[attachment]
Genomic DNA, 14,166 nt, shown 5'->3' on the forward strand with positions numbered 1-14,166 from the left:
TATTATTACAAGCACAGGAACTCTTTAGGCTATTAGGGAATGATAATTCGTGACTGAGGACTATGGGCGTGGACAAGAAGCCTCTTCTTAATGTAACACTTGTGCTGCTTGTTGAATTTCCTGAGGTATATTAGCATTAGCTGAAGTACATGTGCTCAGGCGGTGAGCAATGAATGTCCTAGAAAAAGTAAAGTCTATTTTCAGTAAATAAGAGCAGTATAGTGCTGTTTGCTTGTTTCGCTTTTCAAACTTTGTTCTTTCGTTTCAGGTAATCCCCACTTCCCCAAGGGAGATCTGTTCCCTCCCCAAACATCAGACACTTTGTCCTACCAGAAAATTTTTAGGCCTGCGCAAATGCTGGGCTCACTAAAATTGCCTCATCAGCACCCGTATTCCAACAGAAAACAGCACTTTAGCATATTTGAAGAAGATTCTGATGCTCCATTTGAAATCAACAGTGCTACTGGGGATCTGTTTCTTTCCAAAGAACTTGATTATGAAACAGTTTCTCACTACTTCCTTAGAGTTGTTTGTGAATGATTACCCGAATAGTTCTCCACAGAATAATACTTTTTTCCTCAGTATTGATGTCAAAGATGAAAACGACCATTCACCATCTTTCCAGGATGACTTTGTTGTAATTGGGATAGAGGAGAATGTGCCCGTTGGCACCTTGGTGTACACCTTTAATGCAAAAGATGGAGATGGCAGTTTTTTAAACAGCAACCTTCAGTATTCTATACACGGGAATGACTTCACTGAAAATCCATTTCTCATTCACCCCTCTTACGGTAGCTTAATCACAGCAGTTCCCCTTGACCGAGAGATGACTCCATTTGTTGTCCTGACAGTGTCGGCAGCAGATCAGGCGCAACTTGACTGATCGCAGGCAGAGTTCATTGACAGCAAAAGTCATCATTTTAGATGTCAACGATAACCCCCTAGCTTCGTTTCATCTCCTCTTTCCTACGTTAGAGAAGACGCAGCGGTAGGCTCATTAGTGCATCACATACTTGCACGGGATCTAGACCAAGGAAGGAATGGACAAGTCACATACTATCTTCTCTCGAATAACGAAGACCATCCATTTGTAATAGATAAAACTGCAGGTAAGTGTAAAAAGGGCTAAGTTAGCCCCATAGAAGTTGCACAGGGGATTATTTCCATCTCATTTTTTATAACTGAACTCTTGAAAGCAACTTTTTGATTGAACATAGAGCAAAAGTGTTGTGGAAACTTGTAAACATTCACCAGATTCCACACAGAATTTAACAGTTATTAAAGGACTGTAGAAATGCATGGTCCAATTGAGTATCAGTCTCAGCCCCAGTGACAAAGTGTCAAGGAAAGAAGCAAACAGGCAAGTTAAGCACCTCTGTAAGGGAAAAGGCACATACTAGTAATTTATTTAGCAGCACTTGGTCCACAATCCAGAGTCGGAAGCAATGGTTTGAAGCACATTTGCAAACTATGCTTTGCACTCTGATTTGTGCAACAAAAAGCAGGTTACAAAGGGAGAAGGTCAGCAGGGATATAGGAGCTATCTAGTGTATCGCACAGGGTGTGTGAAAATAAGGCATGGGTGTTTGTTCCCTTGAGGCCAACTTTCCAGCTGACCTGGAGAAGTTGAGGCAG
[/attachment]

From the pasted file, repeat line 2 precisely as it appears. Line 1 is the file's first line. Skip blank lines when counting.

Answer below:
TATTATTACAAGCACAGGAACTCTTTAGGCTATTAGGGAATGATAATTCGTGACTGAGGACTATGGGCGTGGACAAGAAGCCTCTTCTTAATGTAACACTTGTGCTGCTTGTTGAATTTCCTGAGGTATATTAGCATTAGCTGAAGTACATGTGCTCAGGCGGTGAGCAATGAATGTCCTAGAAAAAGTAAAGTCTATTTTCAGTAAATAAGAGCAGTATAGTGCTGTTTGCTTGTTTCGCTTTTCAAACTTTGTTCTTTCGTTTCAGGTAATCCCCACTTCCCCAAGGGAGATCTGTTCCCTCCCCAAACATCAGACACTTTGTCCTACCAGAAAATTTTTAGGCCTGCGCAAATGCTGGGCTCACTAAAATTGCCTCATCAGCACCCGTATTCCAACAGAAAACAGCACTTTAGCATATTTGAAGAAGATTCTGATGCTCCATTTGAAATCAACAGTGCTACTGGGGATCTGTTTCTTTCCAAAGAACTTGATTATGAAACAGTTTCTCACTACTTCCTTAGAGTTGTTTGTGAATGATTACCCGAATAGTTCTCCACAGAATAATACTTTTTTCCTCAGTATTGATGTCAAAGATGAAAACGACCATTCACCATCTTTCCAGGATGACTTTGTTGTAATTGGGATAGAGGAGAATGTGCCCGTTGGCACCTTGGTGTACACCTTTAATGCAAAAGATGGAGATGGCAGTTTTTTAAACAGCAACCTTCAGTATTCTATACACGGGAATGACTTCACTGAAAATCCATTTCTCATTCACCCCTCTTACGGTAGCTTAATCACAGCAGTTCCCCTTGACCGAGAGATGACTCCATTTGTTGTCCTGACAGTGTCGGCAGCAGATCAGGCGCAACTTGACTGATCGCAGGCAGAGTTCATTGACAGCAAAAGTCATCATTTTAGATGTCAACGATAACCCCCTAGCTTCGTTTCATCTCCTCTTTCCTACGTTAGAGAAGACGCAGCGGTAGGCTCATTAGTGCATCACATACTTGCACGGGATCTAGACCAAGGAAGGAATGGACAAGTCACATACTATCTTCTCTCGAATAACGAAGACCATCCATTTGTAATAGATAAAACTGCAGGTAAGTGTAAAAAGGGCTAAGTTAGCCCCATAGAAGTTGCACAGGGGATTATTTCCATCTCATTTTTTATAACTGAACTCTTGAAAGCAACTTTTTGATTGAACATAGAGCAAAAGTGTTGTGGAAACTTGTAAACATTCACCAGATTCCACACAGAATTTAACAGTTATTAAAGGACTGTAGAAATGCATGGTCCAATTGAGTATCAGTCTCAGCCCCAGTGACAAAGTGTCAAGGAAAGAAGCAAACAGGCAAGTTAAGCACCTCTGTAAGGGAAAAGGCACATACTAGTAATTTATTTAGCAGCACTTGGTCCACAATCCAGAGTCGGAAGCAATGGTTTGAAGCACATTTGCAAACTATGCTTTGCACTCTGATTTGTGCAACAAAAAGCAGGTTACAAAGGGAGAAGGTCAGCAGGGATATAGGAGCTATCTAGTGTATCGCACAGGGTGTGTGAAAATAAGGCATGGGTGTTTGTTCCCTTGAGGCCAACTTTCCAGCTGACCTGGAGAAGTTGAGGCAG